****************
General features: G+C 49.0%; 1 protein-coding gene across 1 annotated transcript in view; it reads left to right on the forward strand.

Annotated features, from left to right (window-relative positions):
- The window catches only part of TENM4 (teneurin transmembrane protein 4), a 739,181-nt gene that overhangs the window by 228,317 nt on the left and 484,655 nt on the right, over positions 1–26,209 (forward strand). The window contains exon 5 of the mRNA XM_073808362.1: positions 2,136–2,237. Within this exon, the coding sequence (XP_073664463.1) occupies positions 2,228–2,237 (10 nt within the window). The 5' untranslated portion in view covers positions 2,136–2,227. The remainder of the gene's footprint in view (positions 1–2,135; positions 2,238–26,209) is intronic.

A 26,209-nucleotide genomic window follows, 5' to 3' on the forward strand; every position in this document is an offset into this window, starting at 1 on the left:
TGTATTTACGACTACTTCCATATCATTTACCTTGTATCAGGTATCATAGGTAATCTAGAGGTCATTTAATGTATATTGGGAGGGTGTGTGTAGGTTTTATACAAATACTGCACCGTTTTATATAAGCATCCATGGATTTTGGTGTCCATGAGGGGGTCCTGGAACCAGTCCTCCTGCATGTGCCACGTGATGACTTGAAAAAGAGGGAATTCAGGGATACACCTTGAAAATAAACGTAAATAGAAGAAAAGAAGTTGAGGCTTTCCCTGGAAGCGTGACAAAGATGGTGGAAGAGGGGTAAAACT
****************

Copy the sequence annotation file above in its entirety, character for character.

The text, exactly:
General features: G+C 49.0%; 1 protein-coding gene across 1 annotated transcript in view; it reads left to right on the forward strand.

Annotated features, from left to right (window-relative positions):
- The window catches only part of TENM4 (teneurin transmembrane protein 4), a 739,181-nt gene that overhangs the window by 228,317 nt on the left and 484,655 nt on the right, over positions 1–26,209 (forward strand). The window contains exon 5 of the mRNA XM_073808362.1: positions 2,136–2,237. Within this exon, the coding sequence (XP_073664463.1) occupies positions 2,228–2,237 (10 nt within the window). The 5' untranslated portion in view covers positions 2,136–2,227. The remainder of the gene's footprint in view (positions 1–2,135; positions 2,238–26,209) is intronic.

A 26,209-nucleotide genomic window follows, 5' to 3' on the forward strand; every position in this document is an offset into this window, starting at 1 on the left:
TGTATTTACGACTACTTCCATATCATTTACCTTGTATCAGGTATCATAGGTAATCTAGAGGTCATTTAATGTATATTGGGAGGGTGTGTGTAGGTTTTATACAAATACTGCACCGTTTTATATAAGCATCCATGGATTTTGGTGTCCATGAGGGGGTCCTGGAACCAGTCCTCCTGCATGTGCCACGTGATGACTTGAAAAAGAGGGAATTCAGGGATACACCTTGAAAATAAACGTAAATAGAAGAAAAGAAGTTGAGGCTTTCCCTGGAAGCGTGACAAAGATGGTGGAAGAGGGGTAAAACT